Crawl review

CRAWL

Director: Alexandre Aja
Cast :  Kaya Scodelario, Barry Pepper, Ross Anderson, Anson Boon, Jose Palma
Genre : Horror/Thriller
Run Time : 1 h 27 mins
Opens : 11 July 2019
Rating : NC16

        Mother Nature’s fury manifests in twofold terrors in Crawl, with our heroine battling a vicious storm and a congregation of alligators.

A Category 5 hurricane bears down on the small Florida town of Coral Lake, with the residents ordered to evacuate. Haley Keller (Kaya Scodelario) goes against the order to rescue her father Dave (Barry Pepper), who is trapped inside their rapidly-flooding house. With the fierce weather conditions making a rescue impossible, it’s up to Haley to get her father to safety. The storm has brought with it toothy, hungry alligators, who have converged on Coral Lake. Haley and Dave must draw on every bit of their survival instincts to make it out alive.

After the explosive success of 1975’s Jaws, which all but invented the modern summer blockbuster, there was an influx of natural horror films which tried to capitalise on said success. These included Grizzly, Orca and yes, Alligator. Crawl feels like a throwback to that era of natural horror movies, and there’s a certain amount of knowing what you’re getting when one watches a movie like Crawl.

The film is directed by Alexandre Aja, who became famous for the French horror film Haute Tension and went on to make The Hills Have Eyes, Piranha 3D and Horns in Hollywood. Aja has a knack for suspense, and he brings plenty of that to Crawl. While there are many violent, gory moments, Crawl is superficially scary but never really affecting because of the silliness inherent in the premise. Alligators can be terrifying, but as rendered in Crawl, they’ve become slasher villains, feeling more like movie monsters than actual animals. Part of what made Jaws scary was the intelligence attributed to the shark, but too much of that can conversely make audiences aware that they’re watching monsters that were written to hunt down the heroes, rather than animals who behave like animals.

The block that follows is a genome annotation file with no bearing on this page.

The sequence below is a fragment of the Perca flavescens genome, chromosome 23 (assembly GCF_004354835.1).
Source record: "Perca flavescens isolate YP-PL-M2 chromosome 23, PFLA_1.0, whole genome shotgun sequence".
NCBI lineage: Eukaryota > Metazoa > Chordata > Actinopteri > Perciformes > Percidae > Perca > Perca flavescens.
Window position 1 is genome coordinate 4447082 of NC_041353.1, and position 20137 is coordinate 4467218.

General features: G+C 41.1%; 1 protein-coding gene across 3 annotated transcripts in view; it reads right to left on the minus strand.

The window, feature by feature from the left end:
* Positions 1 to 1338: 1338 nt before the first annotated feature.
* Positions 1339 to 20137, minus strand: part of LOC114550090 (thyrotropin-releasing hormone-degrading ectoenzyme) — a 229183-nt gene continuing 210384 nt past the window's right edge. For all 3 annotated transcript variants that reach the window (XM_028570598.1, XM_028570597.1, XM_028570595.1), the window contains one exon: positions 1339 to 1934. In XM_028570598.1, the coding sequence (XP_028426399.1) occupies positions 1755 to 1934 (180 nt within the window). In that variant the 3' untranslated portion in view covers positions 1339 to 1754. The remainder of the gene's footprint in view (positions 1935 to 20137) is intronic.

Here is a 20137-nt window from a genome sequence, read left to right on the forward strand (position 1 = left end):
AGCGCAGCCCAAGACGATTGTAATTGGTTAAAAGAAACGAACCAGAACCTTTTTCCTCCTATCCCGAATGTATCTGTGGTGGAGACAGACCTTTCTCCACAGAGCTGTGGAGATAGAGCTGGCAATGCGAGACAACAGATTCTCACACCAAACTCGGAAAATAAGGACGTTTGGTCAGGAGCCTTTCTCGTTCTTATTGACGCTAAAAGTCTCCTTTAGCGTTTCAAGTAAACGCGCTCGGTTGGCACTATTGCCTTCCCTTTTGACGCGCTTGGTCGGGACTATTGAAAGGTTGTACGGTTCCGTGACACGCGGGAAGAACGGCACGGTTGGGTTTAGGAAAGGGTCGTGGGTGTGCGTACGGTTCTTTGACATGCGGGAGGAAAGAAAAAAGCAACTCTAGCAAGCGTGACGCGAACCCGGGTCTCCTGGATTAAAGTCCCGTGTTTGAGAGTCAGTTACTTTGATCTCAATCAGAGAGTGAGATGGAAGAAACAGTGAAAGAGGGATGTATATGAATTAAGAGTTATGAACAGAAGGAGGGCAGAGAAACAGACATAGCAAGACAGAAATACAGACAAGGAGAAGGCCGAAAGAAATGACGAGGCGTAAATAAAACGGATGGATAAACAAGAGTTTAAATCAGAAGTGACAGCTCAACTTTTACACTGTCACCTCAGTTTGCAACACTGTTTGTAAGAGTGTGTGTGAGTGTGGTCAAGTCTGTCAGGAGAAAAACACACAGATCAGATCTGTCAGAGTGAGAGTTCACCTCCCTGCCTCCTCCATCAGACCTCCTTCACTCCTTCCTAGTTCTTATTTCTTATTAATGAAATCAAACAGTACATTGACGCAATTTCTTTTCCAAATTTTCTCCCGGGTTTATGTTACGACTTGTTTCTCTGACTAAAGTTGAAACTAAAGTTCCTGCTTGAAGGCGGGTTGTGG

Crawl is a well-constructed theme park ride which, not entirely unlike the recent Annabelle Comes Home, is a good movie to go to with friends, scream at while grabbing each other’s arms, and then go home and forget about. The computer-generated animation on the alligators is mostly very good, but the backdrops, especially the storm cloud-filled skies, are patently unconvincing. The film is set in Florida but was shot in Belgrade, Serbia to benefit from tax rebates. It is a modestly budgeted horror movie which still mostly looks good and never feels too cheap.

Much of what makes Crawl work is the performances from Scodelario and Pepper. This reviewer’s friend has often said that Scodelario would be the ideal actress to play Ripley in a reboot of the Alien franchise, and Crawl is a good demo reel for that. She is trapped in damp, claustrophobic spaces, wielding a dynamo torch and fending off scaly critters. Scodelario convincingly essays someone who is skilled and resourceful, but is also justifiably scared out of her wits.

Pepper is the dude in distress for much of the movie, with Scodelario’s Haley doing much of the work, but we do get invested in his plight and want father and daughter to make it out alright. Both Scodelario and Pepper take things very seriously, such that tempting as it might be to laugh at the premise, it never becomes self-parody. It does get a bit wink-and-nod by imperilling a dog, paddling for its life as the alligators bear down on it.

Crawl is far from the most ground-breaking horror movie, but if anything, its throwback nature lends it a degree of charm. This is not a movie that’s trying to be the edgiest, most philosophical or most disturbing movie, it’s trying to be a thrill ride and with a master of suspense at the helm, it accomplishes its goal. Like many natural horror movies, it plays up the monstrousness of real animals and portrays them as especially vicious, but it is in service of an entertaining time.

RATING: 3.5 out of 5 Stars

Jedd Jong

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